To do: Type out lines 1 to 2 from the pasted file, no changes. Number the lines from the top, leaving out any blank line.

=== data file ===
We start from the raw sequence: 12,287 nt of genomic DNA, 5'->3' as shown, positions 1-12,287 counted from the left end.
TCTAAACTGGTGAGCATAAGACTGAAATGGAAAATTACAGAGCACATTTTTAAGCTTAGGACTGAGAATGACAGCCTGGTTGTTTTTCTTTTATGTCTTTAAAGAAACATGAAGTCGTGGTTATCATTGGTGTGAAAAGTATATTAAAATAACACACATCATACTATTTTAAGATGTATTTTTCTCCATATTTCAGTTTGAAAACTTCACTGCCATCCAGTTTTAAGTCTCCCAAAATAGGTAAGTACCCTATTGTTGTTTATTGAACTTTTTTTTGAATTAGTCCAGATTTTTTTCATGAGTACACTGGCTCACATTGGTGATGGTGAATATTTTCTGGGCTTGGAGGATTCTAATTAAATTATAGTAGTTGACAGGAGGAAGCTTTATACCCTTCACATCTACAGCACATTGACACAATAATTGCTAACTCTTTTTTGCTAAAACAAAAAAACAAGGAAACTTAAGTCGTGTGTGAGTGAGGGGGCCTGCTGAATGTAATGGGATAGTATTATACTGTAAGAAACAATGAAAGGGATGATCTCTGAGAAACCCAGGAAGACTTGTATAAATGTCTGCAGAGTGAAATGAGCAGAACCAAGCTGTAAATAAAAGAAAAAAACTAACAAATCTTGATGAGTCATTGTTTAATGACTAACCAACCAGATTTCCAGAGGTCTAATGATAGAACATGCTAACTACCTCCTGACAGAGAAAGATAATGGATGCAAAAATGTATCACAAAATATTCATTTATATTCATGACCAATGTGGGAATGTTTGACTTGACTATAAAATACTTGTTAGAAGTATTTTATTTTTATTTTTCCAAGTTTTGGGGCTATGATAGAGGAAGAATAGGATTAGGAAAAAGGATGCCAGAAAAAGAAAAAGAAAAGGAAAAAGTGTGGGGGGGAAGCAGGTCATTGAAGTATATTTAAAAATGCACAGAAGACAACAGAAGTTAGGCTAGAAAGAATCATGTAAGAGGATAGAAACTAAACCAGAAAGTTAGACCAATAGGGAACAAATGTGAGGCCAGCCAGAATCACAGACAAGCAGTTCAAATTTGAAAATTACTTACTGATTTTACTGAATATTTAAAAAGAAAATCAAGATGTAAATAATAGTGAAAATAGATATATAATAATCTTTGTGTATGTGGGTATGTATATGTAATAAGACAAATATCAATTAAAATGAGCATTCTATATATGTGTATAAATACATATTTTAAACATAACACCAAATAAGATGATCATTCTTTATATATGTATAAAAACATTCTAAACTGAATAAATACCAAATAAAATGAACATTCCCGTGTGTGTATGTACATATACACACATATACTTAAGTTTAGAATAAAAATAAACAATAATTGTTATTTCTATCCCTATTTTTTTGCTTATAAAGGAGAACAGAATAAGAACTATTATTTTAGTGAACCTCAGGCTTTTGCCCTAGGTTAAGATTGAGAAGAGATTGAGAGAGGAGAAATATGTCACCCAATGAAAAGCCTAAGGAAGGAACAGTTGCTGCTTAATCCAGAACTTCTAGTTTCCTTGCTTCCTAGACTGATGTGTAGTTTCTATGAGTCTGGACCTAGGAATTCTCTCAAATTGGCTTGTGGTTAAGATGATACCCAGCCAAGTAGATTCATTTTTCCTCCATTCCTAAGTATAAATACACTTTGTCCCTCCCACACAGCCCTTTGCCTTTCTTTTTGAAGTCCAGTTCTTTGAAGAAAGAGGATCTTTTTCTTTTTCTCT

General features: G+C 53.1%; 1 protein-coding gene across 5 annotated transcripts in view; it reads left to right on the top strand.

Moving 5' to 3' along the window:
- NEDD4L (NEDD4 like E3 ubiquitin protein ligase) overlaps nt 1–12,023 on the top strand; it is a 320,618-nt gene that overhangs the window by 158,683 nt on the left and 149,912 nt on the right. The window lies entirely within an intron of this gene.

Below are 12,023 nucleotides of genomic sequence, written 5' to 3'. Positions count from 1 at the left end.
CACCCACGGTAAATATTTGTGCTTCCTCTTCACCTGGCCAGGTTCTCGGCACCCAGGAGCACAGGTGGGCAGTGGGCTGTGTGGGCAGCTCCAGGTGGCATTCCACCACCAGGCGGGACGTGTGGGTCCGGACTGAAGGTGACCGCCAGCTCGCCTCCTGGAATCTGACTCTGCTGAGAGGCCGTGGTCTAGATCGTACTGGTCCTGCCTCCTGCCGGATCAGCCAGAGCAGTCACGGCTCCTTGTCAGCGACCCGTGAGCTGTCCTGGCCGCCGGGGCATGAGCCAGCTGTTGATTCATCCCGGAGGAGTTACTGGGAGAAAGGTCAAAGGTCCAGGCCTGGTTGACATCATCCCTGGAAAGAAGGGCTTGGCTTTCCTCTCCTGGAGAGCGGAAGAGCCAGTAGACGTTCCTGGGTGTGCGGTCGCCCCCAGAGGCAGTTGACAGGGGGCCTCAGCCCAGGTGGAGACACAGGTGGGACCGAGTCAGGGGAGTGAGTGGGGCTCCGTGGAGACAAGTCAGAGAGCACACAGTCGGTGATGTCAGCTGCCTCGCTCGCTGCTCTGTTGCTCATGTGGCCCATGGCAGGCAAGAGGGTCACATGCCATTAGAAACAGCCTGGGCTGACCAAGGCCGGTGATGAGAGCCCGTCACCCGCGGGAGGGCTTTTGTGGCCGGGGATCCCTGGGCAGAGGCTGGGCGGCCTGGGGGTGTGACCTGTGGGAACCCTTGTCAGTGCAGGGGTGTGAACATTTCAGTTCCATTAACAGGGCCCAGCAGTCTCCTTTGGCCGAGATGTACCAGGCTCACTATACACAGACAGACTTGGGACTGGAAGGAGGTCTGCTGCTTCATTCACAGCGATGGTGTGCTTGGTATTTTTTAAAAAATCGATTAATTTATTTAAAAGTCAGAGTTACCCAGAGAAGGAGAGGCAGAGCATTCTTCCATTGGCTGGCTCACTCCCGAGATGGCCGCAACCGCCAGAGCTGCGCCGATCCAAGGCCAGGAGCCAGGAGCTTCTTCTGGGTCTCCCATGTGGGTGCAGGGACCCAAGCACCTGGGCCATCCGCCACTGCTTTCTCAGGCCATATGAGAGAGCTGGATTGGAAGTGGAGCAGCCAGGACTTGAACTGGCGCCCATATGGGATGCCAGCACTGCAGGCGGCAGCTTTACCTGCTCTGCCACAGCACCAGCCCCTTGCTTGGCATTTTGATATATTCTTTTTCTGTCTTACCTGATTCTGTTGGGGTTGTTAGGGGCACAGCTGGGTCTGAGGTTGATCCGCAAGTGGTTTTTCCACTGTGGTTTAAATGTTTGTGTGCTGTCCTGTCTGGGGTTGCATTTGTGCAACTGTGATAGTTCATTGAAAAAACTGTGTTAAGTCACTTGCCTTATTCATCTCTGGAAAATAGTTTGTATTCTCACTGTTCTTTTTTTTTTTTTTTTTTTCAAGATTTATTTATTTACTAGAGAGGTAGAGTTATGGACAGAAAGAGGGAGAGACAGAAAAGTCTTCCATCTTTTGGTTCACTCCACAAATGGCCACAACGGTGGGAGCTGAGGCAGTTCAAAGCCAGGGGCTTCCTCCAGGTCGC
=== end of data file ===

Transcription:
We start from the raw sequence: 12,287 nt of genomic DNA, 5'->3' as shown, positions 1-12,287 counted from the left end.
TCTAAACTGGTGAGCATAAGACTGAAATGGAAAATTACAGAGCACATTTTTAAGCTTAGGACTGAGAATGACAGCCTGGTTGTTTTTCTTTTATGTCTTTAAAGAAACATGAAGTCGTGGTTATCATTGGTGTGAAAAGTATATTAAAATAACACACATCATACTATTTTAAGATGTATTTTTCTCCATATTTCAGTTTGAAAACTTCACTGCCATCCAGTTTTAAGTCTCCCAAAATAGGTAAGTACCCTATTGTTGTTTATTGAACTTTTTTTTGAATTAGTCCAGATTTTTTTCATGAGTACACTGGCTCACATTGGTGATGGTGAATATTTTCTGGGCTTGGAGGATTCTAATTAAATTATAGTAGTTGACAGGAGGAAGCTTTATACCCTTCACATCTACAGCACATTGACACAATAATTGCTAACTCTTTTTTGCTAAAACAAAAAAACAAGGAAACTTAAGTCGTGTGTGAGTGAGGGGGCCTGCTGAATGTAATGGGATAGTATTATACTGTAAGAAACAATGAAAGGGATGATCTCTGAGAAACCCAGGAAGACTTGTATAAATGTCTGCAGAGTGAAATGAGCAGAACCAAGCTGTAAATAAAAGAAAAAAACTAACAAATCTTGATGAGTCATTGTTTAATGACTAACCAACCAGATTTCCAGAGGTCTAATGATAGAACATGCTAACTACCTCCTGACAGAGAAAGATAATGGATGCAAAAATGTATCACAAAATATTCATTTATATTCATGACCAATGTGGGAATGTTTGACTTGACTATAAAATACTTGTTAGAAGTATTTTATTTTTATTTTTCCAAGTTTTGGGGCTATGATAGAGGAAGAATAGGATTAGGAAAAAGGATGCCAGAAAAAGAAAAAGAAAAGGAAAAAGTGTGGGGGGGAAGCAGGTCATTGAAGTATATTTAAAAATGCACAGAAGACAACAGAAGTTAGGCTAGAAAGAATCATGTAAGAGGATAGAAACTAAACCAGAAAGTTAGACCAATAGGGAACAAATGTGAGGCCAGCCAGAATCACAGACAAGCAGTTCAAATTTGAAAATTACTTACTGATTTTACTGAATATTTAAAAAGAAAATCAAGATGTAAATAATAGTGAAAATAGATATATAATAATCTTTGTGTATGTGGGTATGTATATGTAATAAGACAAATATCAATTAAAATGAGCATTCTATATATGTGTATAAATACATATTTTAAACATAACACCAAATAAGATGATCATTCTTTATATATGTATAAAAACATTCTAAACTGAATAAATACCAAATAAAATGAACATTCCCGTGTGTGTATGTACATATACACACATATACTTAAGTTTAGAATAAAAATAAACAATAATTGTTATTTCTATCCCTATTTTTTTGCTTATAAAGGAGAACAGAATAAGAACTATTATTTTAGTGAACCTCAGGCTTTTGCCCTAGGTTAAGATTGAGAAGAGATTGAGAGAGGAGAAATATGTCACCCAATGAAAAGCCTAAGGAAGGAACAGTTGCTGCTTAATCCAGAACTTCTAGTTTCCTTGCTTCCTAGACTGATGTGTAGTTTCTATGAGTCTGGACCTAGGAATTCTCTCAAATTGGCTTGTGGTTAAGATGATACCCAGCCAAGTAGATTCATTTTTCCTCCATTCCTAAGTATAAATACACTTTGTCCCTCCCACACAGCCCTTTGCCTTTCTTTTTGAAGTCCAGTTCTTTGAAGAAAGAGGATCTTTTTCTTTTTCTCT